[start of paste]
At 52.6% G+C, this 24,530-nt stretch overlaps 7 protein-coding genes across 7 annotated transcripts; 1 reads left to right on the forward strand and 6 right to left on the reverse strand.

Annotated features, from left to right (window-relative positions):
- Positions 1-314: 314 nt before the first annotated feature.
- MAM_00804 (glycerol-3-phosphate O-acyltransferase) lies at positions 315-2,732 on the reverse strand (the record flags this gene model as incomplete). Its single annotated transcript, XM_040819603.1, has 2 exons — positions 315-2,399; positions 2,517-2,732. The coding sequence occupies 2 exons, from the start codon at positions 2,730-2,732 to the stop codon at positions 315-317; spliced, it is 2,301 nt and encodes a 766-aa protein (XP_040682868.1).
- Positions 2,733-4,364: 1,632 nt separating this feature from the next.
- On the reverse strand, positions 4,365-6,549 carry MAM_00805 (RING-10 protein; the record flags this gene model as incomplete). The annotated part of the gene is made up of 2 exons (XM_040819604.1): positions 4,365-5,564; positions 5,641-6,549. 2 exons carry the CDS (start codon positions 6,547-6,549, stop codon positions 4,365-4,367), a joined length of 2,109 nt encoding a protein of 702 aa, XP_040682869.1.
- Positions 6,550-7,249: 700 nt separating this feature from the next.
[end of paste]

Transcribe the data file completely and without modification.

At 52.6% G+C, this 24,530-nt stretch overlaps 7 protein-coding genes across 7 annotated transcripts; 1 reads left to right on the forward strand and 6 right to left on the reverse strand.

Annotated features, from left to right (window-relative positions):
- Positions 1-314: 314 nt before the first annotated feature.
- MAM_00804 (glycerol-3-phosphate O-acyltransferase) lies at positions 315-2,732 on the reverse strand (the record flags this gene model as incomplete). Its single annotated transcript, XM_040819603.1, has 2 exons — positions 315-2,399; positions 2,517-2,732. The coding sequence occupies 2 exons, from the start codon at positions 2,730-2,732 to the stop codon at positions 315-317; spliced, it is 2,301 nt and encodes a 766-aa protein (XP_040682868.1).
- Positions 2,733-4,364: 1,632 nt separating this feature from the next.
- On the reverse strand, positions 4,365-6,549 carry MAM_00805 (RING-10 protein; the record flags this gene model as incomplete). The annotated part of the gene is made up of 2 exons (XM_040819604.1): positions 4,365-5,564; positions 5,641-6,549. 2 exons carry the CDS (start codon positions 6,547-6,549, stop codon positions 4,365-4,367), a joined length of 2,109 nt encoding a protein of 702 aa, XP_040682869.1.
- Positions 6,550-7,249: 700 nt separating this feature from the next.